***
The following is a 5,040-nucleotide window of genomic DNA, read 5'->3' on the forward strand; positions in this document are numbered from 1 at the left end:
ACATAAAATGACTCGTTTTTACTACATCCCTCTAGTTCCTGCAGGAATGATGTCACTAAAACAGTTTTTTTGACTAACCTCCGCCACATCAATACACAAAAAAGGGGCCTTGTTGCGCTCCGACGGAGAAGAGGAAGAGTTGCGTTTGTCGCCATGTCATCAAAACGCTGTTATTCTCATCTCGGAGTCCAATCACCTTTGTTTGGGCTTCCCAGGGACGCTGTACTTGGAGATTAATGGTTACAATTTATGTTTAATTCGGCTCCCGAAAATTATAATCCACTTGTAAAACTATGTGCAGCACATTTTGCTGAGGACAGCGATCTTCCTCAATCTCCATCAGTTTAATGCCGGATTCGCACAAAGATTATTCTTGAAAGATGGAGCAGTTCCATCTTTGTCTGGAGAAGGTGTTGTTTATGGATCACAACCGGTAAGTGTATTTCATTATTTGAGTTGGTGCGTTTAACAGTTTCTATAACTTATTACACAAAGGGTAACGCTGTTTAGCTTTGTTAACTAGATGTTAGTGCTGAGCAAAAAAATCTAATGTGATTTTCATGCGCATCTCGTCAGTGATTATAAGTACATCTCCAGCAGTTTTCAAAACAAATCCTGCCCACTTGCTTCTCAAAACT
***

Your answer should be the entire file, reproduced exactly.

The following is a 5,040-nucleotide window of genomic DNA, read 5'->3' on the forward strand; positions in this document are numbered from 1 at the left end:
ACATAAAATGACTCGTTTTTACTACATCCCTCTAGTTCCTGCAGGAATGATGTCACTAAAACAGTTTTTTTGACTAACCTCCGCCACATCAATACACAAAAAAGGGGCCTTGTTGCGCTCCGACGGAGAAGAGGAAGAGTTGCGTTTGTCGCCATGTCATCAAAACGCTGTTATTCTCATCTCGGAGTCCAATCACCTTTGTTTGGGCTTCCCAGGGACGCTGTACTTGGAGATTAATGGTTACAATTTATGTTTAATTCGGCTCCCGAAAATTATAATCCACTTGTAAAACTATGTGCAGCACATTTTGCTGAGGACAGCGATCTTCCTCAATCTCCATCAGTTTAATGCCGGATTCGCACAAAGATTATTCTTGAAAGATGGAGCAGTTCCATCTTTGTCTGGAGAAGGTGTTGTTTATGGATCACAACCGGTAAGTGTATTTCATTATTTGAGTTGGTGCGTTTAACAGTTTCTATAACTTATTACACAAAGGGTAACGCTGTTTAGCTTTGTTAACTAGATGTTAGTGCTGAGCAAAAAAATCTAATGTGATTTTCATGCGCATCTCGTCAGTGATTATAAGTACATCTCCAGCAGTTTTCAAAACAAATCCTGCCCACTTGCTTCTCAAAACT